EP Premiere: Lightning Rules, Fossil Fuels
I don’t always listen to the onslaught of unsigned bands who come through during our annual January promotion, but a select few catch my eye and end up proving an excellent find. Portland, OR progressive rock trio Lightning Rules are the catchiest of the batch for me this year.
The first few notes of their new EP Fossil Fuels opens up with heavy but digestible hooks that come off relentlessly positive in spite of the content: an examination of carbon, energy, and the nature of rebirth that followed a few months of growth and change for the band. This nerdery lends itself to the pop-laden progressive grooves within, and the results evoke a certain type of nostalgia for me that existed in early ’00s radio rock. The vocals of singer Wess Willis are genuinely emotive and soulful without an ounce of saccharine falsehood. I am generally wont to disregard anything prog on sight, but the infectious bangers on Fossil Fuels made me rethink my fogey-ish stance on doing so.
The themes dropped on the opening titular track continue throughout the EP and are inspired by a tumultuous time when the band was going through a lineup change, missing out on live shows, and tight on cash. Those are all common issues that pop up with any emerging band, but where most are broken, Lighting Rules were driven enough to push forward. The fruits of those efforts reach fever pitch on the album’s closer and single “Gnarpeggiator,” a triumphant three-and-a-half minute anthem about giving yourself permission to abandon the things in life that don’t benefit you rather than sticking to them out of pride of obligation. Read more about that here.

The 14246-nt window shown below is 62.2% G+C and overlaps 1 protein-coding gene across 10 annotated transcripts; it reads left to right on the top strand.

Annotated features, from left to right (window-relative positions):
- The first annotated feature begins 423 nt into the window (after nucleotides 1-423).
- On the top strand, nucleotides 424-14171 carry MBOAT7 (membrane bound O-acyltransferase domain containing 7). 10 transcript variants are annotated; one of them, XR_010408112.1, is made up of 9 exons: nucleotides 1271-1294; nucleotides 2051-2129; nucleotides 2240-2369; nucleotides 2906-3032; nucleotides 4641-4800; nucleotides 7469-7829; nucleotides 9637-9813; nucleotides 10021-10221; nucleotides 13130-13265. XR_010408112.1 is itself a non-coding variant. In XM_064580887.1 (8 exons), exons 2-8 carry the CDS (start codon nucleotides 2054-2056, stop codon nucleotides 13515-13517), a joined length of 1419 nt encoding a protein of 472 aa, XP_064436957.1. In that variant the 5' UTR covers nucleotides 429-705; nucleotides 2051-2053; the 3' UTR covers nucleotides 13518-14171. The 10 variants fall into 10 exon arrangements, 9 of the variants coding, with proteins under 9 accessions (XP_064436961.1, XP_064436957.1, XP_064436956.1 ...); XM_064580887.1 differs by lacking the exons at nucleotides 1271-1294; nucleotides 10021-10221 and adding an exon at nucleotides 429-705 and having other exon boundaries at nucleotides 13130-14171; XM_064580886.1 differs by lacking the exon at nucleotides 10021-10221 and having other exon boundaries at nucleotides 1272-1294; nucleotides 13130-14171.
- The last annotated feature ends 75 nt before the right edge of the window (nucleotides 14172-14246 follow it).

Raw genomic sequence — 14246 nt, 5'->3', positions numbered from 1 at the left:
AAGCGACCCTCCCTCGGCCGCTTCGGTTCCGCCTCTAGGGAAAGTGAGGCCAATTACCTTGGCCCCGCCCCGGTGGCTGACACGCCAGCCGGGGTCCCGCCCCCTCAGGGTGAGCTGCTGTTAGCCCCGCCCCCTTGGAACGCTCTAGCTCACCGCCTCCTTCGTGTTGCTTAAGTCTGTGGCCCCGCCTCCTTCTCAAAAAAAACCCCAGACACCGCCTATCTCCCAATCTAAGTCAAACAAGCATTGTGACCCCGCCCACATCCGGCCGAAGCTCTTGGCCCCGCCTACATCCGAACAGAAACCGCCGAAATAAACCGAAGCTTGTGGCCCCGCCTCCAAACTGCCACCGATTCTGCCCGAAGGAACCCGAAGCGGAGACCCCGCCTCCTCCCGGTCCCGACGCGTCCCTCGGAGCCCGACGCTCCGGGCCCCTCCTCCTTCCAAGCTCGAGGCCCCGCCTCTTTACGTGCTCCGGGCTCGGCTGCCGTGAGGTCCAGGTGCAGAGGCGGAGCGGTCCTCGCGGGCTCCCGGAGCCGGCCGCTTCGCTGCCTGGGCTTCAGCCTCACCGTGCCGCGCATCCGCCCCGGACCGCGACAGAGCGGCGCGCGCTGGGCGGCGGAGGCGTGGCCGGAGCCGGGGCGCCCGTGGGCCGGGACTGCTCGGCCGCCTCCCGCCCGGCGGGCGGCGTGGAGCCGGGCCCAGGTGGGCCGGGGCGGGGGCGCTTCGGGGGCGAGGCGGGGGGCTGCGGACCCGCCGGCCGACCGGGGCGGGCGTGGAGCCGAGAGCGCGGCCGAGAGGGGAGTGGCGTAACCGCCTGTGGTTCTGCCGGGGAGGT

Willis sent this thoughtful statement with the album, further proving himself a genuine treasure in the jaded landscape of so much music out there today:
“We knew we wanted the EP to be ‘all killer no filler.’ So we demoed out about twice as many songs as we needed. Then we edited those tracks down even further until we were sure every measure was purposeful and exciting to us. There’s enough rock music out there, so if you don’t totally believe in what you’re doing I don’t know why the hell you’d subject the rest of the world to it. That doesn’t make the songs good, but we certainly aren’t coming to waste your time.”